The subject property, as part of the aforementioned contiguous row at 47-59 Huntley Street holds considerable design value as a discreet, representative, part of a collection of Victorian-era, half Bay and Gable style townhouses retaining a significant degree of architectural integrity. The materiality and craftsmanship evident in the delicate brickwork (featuring raised courses of brick headers outlining architectural elements), and the mix of hand-carved and machine-turned millwork upon the wooden gables and bargeboard detailing, are all representative of a high degree of design and skilled execution.

     

    Contextual Value

     

    Contextually, the subject property at 47 Huntley Street, as part of the aforementioned contiguous row at 47-59 Huntley Street, holds significant cultural heritage value as it supports and maintains the architectural character of the historic Upper Jarvis neighbourhood. Built 1877, the subject property is among the oldest surviving house-form structures in the vicinity, and tells the story of the area's residential development during the late nineteenth century. Originally occupied by a middle-class lawyers, bankers, civil engineers, and business owners, this and the larger row of subject properties are representative of the early demographic makeup of this once fashionable corner of the Old City of Toronto.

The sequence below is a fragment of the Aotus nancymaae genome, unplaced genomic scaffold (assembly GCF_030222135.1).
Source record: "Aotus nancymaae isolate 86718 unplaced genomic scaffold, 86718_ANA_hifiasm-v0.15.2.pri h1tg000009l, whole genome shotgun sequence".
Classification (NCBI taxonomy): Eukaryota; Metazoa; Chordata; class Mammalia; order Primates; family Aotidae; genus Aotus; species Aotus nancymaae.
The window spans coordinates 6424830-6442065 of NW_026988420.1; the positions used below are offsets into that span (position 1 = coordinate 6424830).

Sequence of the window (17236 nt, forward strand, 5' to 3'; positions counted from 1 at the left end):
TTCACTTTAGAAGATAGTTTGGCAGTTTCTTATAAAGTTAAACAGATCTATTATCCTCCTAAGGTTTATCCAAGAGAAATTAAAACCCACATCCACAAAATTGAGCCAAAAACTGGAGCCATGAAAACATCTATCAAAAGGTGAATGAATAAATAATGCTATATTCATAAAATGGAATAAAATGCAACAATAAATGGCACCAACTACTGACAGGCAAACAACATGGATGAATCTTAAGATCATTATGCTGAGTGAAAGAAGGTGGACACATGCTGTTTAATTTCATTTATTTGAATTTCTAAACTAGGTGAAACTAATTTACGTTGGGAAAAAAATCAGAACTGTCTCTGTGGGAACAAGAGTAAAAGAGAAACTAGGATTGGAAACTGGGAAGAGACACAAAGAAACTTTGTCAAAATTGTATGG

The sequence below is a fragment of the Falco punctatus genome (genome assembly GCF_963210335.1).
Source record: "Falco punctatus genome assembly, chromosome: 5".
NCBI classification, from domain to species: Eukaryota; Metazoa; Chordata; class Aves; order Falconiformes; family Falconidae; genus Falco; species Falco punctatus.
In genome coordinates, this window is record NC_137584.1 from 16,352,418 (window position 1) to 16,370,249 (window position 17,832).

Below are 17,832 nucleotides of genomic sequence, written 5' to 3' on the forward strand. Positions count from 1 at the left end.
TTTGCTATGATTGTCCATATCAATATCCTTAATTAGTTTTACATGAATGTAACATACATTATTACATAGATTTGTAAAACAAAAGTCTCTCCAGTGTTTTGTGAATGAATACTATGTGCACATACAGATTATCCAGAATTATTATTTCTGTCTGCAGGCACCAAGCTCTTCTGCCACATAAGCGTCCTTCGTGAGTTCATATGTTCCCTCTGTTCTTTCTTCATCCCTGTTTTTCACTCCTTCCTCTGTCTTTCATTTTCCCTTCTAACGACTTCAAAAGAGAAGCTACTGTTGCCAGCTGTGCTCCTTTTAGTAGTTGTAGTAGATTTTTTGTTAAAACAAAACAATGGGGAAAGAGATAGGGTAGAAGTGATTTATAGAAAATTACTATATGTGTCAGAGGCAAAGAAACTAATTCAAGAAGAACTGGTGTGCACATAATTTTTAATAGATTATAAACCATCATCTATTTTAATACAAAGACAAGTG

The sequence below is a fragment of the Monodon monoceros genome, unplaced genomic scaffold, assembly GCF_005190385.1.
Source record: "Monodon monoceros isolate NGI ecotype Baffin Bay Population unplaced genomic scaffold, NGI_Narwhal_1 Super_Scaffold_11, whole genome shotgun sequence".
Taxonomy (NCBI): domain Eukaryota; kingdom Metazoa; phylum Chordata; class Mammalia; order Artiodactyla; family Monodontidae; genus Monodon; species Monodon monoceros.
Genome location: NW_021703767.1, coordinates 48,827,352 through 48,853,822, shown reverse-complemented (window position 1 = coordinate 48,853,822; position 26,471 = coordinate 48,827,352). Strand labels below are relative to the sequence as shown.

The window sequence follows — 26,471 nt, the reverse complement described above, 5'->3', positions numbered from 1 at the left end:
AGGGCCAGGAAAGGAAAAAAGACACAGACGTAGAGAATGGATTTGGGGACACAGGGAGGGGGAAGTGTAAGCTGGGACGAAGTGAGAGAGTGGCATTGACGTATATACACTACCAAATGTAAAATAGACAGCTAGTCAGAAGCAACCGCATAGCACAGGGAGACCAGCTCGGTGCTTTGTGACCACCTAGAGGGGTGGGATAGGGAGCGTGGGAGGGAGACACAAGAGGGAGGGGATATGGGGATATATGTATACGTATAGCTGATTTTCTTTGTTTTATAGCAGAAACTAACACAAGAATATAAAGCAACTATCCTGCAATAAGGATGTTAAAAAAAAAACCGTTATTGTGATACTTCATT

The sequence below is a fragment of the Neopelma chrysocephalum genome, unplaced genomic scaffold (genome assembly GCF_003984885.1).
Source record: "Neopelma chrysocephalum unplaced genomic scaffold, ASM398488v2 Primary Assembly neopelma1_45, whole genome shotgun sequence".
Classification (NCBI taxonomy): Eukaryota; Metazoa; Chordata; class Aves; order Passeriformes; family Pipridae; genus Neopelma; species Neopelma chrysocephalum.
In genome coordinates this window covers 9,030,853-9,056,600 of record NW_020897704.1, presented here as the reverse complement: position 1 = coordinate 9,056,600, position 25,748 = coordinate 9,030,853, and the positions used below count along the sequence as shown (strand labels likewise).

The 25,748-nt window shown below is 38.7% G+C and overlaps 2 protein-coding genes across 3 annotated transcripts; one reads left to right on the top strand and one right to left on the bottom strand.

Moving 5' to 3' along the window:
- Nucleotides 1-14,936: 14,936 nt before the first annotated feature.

Heritage Attributes

    Design and Physical Value

    Attributes that contribute to the value of the property at 47 Huntley Street as a fine example of Toronto's late nineteenth-century Bay and Gable typology include: